I took a road trip this past weekend in a Mini CooperS, hardtop four-door. When I told my wife which car we (including our daughter) would be rolling with, she was pretty hyped. “Oh, wow, I love Minis.” I asked her why. “I love the way they look for one thing.” My daughter, who really couldn’t care less about cars, has, in spite of this, developed a taste for what she thinks looks good in a car. She likes the Mini. And when we stopped for gas, she said, “Dad, that’s a nice-looking car.” She wasn’t talking about the Mini just then, but about a late-’50s Chevy Nomad wagon. Mint. Parked over in the corner of the lot. That’s good taste.
But I explained to her that she shouldn’t buy a car based on looks because she will be spending 99% of her time in a place where she can’t appreciate it: behind the wheel. The only design elements drivers can admire from where they sit are the interior ones. Exterior design, not as a reflection of function, but as pure aesthetic brand differentiation, is part of the irrational decision process, happening in the primitive areas of the mind that we use to identify friend and foe, and beautiful objects. The part of the brain that, I admit, probably determines 50% of the purchase decision.
If new car buyers were rational, half the cars on the road would be gathering dust in show rooms. I was having this conversation with my daughter around the time we were stuck, dead still, in a July 3rd traffic jam from absolute hell, somewhere north of Allentown. Literally, there were cars on the shoulder abandoned, out of gas. So at that moment I was less inclined than usual to entertain the aesthetic virtues of the car, since the only car I was actually fantasizing about just then was the Moeller Skycar. Too bad that particular machine never got past the prototype stage, sadly for humanity. In my daydream — and thank God for it, since I was staring at the back of a Grand Cherokee for two hours — we did a vertical takeoff and zoomed over the two-mile long standstill low enough to wave at the cars as we soared along by at a comfy 40 feet.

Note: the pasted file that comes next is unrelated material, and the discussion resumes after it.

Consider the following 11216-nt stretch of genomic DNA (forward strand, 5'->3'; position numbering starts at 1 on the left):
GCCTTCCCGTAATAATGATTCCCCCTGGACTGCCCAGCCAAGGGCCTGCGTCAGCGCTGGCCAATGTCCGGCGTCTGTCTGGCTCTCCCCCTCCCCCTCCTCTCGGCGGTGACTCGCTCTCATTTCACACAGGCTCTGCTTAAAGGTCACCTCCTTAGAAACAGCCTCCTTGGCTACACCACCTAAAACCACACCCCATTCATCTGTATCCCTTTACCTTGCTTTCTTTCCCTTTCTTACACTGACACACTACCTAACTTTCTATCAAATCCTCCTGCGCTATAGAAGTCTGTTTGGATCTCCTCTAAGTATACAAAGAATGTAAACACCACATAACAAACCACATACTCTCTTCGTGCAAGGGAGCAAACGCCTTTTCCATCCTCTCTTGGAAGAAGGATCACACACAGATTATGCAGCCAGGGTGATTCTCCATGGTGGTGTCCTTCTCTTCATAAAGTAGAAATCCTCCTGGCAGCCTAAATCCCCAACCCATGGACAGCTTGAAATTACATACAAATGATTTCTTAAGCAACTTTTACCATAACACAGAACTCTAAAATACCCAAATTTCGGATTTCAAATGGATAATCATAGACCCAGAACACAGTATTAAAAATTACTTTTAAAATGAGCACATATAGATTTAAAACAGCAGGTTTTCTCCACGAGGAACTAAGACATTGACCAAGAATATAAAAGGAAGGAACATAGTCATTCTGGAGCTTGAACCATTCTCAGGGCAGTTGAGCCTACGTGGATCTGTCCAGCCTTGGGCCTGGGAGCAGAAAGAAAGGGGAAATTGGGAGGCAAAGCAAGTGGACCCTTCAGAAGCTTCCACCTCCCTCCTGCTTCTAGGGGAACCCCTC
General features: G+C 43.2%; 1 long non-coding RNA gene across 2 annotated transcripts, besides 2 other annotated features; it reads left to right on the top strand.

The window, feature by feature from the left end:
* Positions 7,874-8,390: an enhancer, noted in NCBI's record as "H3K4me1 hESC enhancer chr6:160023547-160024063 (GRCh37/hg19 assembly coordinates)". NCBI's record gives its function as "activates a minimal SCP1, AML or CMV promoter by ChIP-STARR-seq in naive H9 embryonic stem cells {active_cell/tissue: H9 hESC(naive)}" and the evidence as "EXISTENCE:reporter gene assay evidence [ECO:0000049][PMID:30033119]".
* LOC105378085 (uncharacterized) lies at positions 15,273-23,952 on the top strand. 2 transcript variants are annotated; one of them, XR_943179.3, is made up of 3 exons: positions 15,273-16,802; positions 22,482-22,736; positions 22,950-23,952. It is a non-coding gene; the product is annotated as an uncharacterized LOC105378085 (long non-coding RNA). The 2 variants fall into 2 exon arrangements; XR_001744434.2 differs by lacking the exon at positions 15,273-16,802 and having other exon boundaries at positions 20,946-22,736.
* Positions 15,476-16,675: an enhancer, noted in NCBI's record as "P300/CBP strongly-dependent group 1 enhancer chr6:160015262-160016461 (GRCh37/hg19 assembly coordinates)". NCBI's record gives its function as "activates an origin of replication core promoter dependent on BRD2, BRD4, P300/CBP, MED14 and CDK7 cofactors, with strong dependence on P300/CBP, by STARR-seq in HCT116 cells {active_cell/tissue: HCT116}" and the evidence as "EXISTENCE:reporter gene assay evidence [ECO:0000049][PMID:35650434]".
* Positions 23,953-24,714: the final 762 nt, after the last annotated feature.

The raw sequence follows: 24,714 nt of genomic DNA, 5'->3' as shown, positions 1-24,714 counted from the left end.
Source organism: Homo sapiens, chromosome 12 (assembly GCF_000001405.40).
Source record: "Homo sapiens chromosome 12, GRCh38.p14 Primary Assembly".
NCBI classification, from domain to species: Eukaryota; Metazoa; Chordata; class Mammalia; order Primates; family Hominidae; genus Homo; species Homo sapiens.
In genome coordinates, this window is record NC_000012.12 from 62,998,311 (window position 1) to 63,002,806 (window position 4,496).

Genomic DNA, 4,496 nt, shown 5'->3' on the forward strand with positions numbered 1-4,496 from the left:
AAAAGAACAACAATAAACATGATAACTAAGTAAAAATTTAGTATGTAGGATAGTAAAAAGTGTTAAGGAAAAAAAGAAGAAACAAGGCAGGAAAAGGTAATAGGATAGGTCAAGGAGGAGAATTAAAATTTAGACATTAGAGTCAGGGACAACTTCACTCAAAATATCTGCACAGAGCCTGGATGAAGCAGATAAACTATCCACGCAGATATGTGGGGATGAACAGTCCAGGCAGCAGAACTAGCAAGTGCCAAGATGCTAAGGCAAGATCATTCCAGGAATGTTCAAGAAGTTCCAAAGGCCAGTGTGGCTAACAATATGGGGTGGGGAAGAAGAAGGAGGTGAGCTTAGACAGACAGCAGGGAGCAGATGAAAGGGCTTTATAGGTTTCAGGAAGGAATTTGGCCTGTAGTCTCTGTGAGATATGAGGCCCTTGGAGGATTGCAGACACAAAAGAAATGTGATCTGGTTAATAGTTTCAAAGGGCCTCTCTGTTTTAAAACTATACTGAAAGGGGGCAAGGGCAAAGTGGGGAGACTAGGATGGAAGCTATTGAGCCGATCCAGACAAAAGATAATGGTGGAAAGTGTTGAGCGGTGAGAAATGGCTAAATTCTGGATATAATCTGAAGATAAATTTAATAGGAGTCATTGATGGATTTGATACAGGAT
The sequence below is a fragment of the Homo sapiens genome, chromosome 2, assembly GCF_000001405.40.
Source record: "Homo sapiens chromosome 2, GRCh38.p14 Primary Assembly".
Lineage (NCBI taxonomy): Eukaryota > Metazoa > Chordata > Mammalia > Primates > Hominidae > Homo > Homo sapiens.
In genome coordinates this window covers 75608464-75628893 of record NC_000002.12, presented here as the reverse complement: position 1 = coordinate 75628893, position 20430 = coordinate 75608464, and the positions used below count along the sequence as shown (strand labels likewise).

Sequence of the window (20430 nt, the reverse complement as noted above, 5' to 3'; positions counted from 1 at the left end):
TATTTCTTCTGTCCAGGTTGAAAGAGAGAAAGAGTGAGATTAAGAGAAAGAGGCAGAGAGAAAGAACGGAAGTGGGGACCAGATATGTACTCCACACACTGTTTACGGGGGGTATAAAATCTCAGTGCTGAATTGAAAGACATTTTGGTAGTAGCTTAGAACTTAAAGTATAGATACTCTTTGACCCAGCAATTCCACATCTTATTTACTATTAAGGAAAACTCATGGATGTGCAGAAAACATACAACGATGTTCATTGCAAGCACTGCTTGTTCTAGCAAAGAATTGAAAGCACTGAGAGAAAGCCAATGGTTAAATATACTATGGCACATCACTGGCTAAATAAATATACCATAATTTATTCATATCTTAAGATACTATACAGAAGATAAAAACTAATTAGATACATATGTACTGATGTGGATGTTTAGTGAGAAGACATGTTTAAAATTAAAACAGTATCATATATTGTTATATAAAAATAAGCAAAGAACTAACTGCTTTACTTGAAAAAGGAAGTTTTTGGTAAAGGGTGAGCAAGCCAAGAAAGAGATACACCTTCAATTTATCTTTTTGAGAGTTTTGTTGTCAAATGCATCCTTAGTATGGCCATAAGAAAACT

“When you are driving in a situation like this, every car pretty much looks like a lozenge full of suffering,” I said to her, probably not an appropriate thing to say to your kid. But, I explained to her, soon cars will be able to drive themselves, and when that happens, the “look” of a car will become, sadly, irrelevant. When cars are self-driving, exterior aesthetics will no longer matter. They will, for better or worse, become moving rooms, and considerations for purchase will be entirely about interior design, technological touchpoints, and personalization: how the vehicle connects to the world, how functional is the interior as a living space, and how it can be customized, and how the drive experience can be dialed in and out. Fully automatic really will mean fully automatic.
These kinds of design experiments have been going on already for some years, and the best place to see them is at the Tokyo Auto Show, methinks. Nissan was early with this with a vehicle that presaged the Cube, which is out of production, but would probably be a hot item if we had autonomous driving already.
Consider the Volkswagen Beetle. That was not an aesthetically pleasing car, but DDB was brilliant in marketing it for what it was. That “Think Small” campaign proves that if design as an effort to create something beautiful can’t stand up to a good campaign, it probably can’t stand up to a major change in what cars actually represent.
The Google prototype autonomous car is a self-driving, futuristic non- VW bug. “But,” you argue, “Tesla is building an autonomous car, and you can be sure, based on the things he’s build already, those won’t be no pregnant roller skates.” Eventually they will all pretty much become boxes, because if we reach that point of full autonomy in driving, what you will want will be less Tesla S, and more Chrysler Town and Country. And, honestly, you probably won’t want windows, either. What’s to look at? Who wants to look at a row of boxes when you can watch your flat-screen TV, since Mr. Roboto is driving?